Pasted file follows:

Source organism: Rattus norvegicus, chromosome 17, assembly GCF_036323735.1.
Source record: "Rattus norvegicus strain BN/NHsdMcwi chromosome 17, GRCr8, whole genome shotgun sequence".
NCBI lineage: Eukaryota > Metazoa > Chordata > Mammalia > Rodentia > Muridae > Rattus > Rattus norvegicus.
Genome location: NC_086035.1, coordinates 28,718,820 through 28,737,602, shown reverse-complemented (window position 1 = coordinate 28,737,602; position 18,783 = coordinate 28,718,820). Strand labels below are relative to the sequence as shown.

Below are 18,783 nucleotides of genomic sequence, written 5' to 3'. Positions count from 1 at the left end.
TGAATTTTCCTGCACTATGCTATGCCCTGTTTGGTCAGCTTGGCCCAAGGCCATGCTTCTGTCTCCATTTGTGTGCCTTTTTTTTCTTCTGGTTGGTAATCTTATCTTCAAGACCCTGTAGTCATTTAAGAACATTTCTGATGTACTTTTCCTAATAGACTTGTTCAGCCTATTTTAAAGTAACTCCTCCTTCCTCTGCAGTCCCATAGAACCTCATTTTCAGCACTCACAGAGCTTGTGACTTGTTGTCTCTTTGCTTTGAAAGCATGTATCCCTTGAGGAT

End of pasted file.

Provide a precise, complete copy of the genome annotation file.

Source organism: Rattus norvegicus, chromosome 17, assembly GCF_036323735.1.
Source record: "Rattus norvegicus strain BN/NHsdMcwi chromosome 17, GRCr8, whole genome shotgun sequence".
NCBI lineage: Eukaryota > Metazoa > Chordata > Mammalia > Rodentia > Muridae > Rattus > Rattus norvegicus.
Genome location: NC_086035.1, coordinates 28,718,820 through 28,737,602, shown reverse-complemented (window position 1 = coordinate 28,737,602; position 18,783 = coordinate 28,718,820). Strand labels below are relative to the sequence as shown.

Below are 18,783 nucleotides of genomic sequence, written 5' to 3'. Positions count from 1 at the left end.
TGAATTTTCCTGCACTATGCTATGCCCTGTTTGGTCAGCTTGGCCCAAGGCCATGCTTCTGTCTCCATTTGTGTGCCTTTTTTTTCTTCTGGTTGGTAATCTTATCTTCAAGACCCTGTAGTCATTTAAGAACATTTCTGATGTACTTTTCCTAATAGACTTGTTCAGCCTATTTTAAAGTAACTCCTCCTTCCTCTGCAGTCCCATAGAACCTCATTTTCAGCACTCACAGAGCTTGTGACTTGTTGTCTCTTTGCTTTGAAAGCATGTATCCCTTGAGGAT